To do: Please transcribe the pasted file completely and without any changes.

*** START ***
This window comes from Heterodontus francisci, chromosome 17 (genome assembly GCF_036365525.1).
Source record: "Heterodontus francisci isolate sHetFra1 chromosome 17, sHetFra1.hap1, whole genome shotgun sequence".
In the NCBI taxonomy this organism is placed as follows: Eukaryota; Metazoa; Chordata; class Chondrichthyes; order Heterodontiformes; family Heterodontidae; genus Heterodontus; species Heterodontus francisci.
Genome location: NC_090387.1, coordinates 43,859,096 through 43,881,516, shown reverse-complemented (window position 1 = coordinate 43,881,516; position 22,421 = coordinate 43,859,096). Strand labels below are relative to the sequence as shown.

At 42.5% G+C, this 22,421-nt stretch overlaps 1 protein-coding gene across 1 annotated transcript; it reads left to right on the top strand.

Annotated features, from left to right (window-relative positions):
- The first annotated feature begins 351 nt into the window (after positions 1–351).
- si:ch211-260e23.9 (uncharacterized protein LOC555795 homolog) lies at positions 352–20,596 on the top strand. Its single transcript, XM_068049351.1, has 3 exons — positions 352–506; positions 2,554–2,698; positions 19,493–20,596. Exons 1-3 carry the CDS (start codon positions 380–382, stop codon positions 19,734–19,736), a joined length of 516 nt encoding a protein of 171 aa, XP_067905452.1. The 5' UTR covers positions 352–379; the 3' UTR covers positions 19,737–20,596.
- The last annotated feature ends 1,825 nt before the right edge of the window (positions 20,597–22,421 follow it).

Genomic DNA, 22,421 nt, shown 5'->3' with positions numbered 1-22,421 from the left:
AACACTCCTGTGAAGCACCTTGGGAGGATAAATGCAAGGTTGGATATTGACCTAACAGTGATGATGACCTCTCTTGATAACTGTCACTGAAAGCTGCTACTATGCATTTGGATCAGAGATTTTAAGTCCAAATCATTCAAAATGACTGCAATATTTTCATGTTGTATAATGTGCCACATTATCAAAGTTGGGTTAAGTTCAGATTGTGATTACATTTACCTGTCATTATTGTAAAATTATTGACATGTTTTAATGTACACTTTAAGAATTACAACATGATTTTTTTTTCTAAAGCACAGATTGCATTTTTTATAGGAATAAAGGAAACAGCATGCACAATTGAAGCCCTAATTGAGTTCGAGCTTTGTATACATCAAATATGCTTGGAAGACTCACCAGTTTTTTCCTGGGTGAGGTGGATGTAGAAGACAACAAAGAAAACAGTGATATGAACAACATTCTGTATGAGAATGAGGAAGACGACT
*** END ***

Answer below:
This window comes from Heterodontus francisci, chromosome 17 (genome assembly GCF_036365525.1).
Source record: "Heterodontus francisci isolate sHetFra1 chromosome 17, sHetFra1.hap1, whole genome shotgun sequence".
In the NCBI taxonomy this organism is placed as follows: Eukaryota; Metazoa; Chordata; class Chondrichthyes; order Heterodontiformes; family Heterodontidae; genus Heterodontus; species Heterodontus francisci.
Genome location: NC_090387.1, coordinates 43,859,096 through 43,881,516, shown reverse-complemented (window position 1 = coordinate 43,881,516; position 22,421 = coordinate 43,859,096). Strand labels below are relative to the sequence as shown.

At 42.5% G+C, this 22,421-nt stretch overlaps 1 protein-coding gene across 1 annotated transcript; it reads left to right on the top strand.

Annotated features, from left to right (window-relative positions):
- The first annotated feature begins 351 nt into the window (after positions 1–351).
- si:ch211-260e23.9 (uncharacterized protein LOC555795 homolog) lies at positions 352–20,596 on the top strand. Its single transcript, XM_068049351.1, has 3 exons — positions 352–506; positions 2,554–2,698; positions 19,493–20,596. Exons 1-3 carry the CDS (start codon positions 380–382, stop codon positions 19,734–19,736), a joined length of 516 nt encoding a protein of 171 aa, XP_067905452.1. The 5' UTR covers positions 352–379; the 3' UTR covers positions 19,737–20,596.
- The last annotated feature ends 1,825 nt before the right edge of the window (positions 20,597–22,421 follow it).

Genomic DNA, 22,421 nt, shown 5'->3' with positions numbered 1-22,421 from the left:
AACACTCCTGTGAAGCACCTTGGGAGGATAAATGCAAGGTTGGATATTGACCTAACAGTGATGATGACCTCTCTTGATAACTGTCACTGAAAGCTGCTACTATGCATTTGGATCAGAGATTTTAAGTCCAAATCATTCAAAATGACTGCAATATTTTCATGTTGTATAATGTGCCACATTATCAAAGTTGGGTTAAGTTCAGATTGTGATTACATTTACCTGTCATTATTGTAAAATTATTGACATGTTTTAATGTACACTTTAAGAATTACAACATGATTTTTTTTTCTAAAGCACAGATTGCATTTTTTATAGGAATAAAGGAAACAGCATGCACAATTGAAGCCCTAATTGAGTTCGAGCTTTGTATACATCAAATATGCTTGGAAGACTCACCAGTTTTTTCCTGGGTGAGGTGGATGTAGAAGACAACAAAGAAAACAGTGATATGAACAACATTCTGTATGAGAATGAGGAAGACGACT